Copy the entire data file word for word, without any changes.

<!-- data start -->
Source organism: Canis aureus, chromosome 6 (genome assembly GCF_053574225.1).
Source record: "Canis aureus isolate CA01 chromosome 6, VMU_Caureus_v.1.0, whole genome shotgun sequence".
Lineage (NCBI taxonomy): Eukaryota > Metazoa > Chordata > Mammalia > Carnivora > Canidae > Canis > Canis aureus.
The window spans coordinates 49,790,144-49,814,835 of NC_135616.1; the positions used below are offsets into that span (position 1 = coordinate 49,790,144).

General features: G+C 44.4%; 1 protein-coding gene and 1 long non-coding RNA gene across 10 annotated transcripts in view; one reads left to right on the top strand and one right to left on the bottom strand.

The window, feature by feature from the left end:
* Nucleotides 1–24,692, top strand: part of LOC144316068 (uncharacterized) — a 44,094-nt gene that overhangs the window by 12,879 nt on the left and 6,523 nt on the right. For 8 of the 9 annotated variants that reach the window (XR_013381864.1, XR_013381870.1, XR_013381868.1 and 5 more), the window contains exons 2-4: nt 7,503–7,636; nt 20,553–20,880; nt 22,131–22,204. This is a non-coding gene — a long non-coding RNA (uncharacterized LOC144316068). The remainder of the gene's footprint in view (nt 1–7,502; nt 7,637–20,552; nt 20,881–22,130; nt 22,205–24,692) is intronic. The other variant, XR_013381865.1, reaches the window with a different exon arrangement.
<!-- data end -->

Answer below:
Source organism: Canis aureus, chromosome 6 (genome assembly GCF_053574225.1).
Source record: "Canis aureus isolate CA01 chromosome 6, VMU_Caureus_v.1.0, whole genome shotgun sequence".
Lineage (NCBI taxonomy): Eukaryota > Metazoa > Chordata > Mammalia > Carnivora > Canidae > Canis > Canis aureus.
The window spans coordinates 49,790,144-49,814,835 of NC_135616.1; the positions used below are offsets into that span (position 1 = coordinate 49,790,144).

General features: G+C 44.4%; 1 protein-coding gene and 1 long non-coding RNA gene across 10 annotated transcripts in view; one reads left to right on the top strand and one right to left on the bottom strand.

The window, feature by feature from the left end:
* Nucleotides 1–24,692, top strand: part of LOC144316068 (uncharacterized) — a 44,094-nt gene that overhangs the window by 12,879 nt on the left and 6,523 nt on the right. For 8 of the 9 annotated variants that reach the window (XR_013381864.1, XR_013381870.1, XR_013381868.1 and 5 more), the window contains exons 2-4: nt 7,503–7,636; nt 20,553–20,880; nt 22,131–22,204. This is a non-coding gene — a long non-coding RNA (uncharacterized LOC144316068). The remainder of the gene's footprint in view (nt 1–7,502; nt 7,637–20,552; nt 20,881–22,130; nt 22,205–24,692) is intronic. The other variant, XR_013381865.1, reaches the window with a different exon arrangement.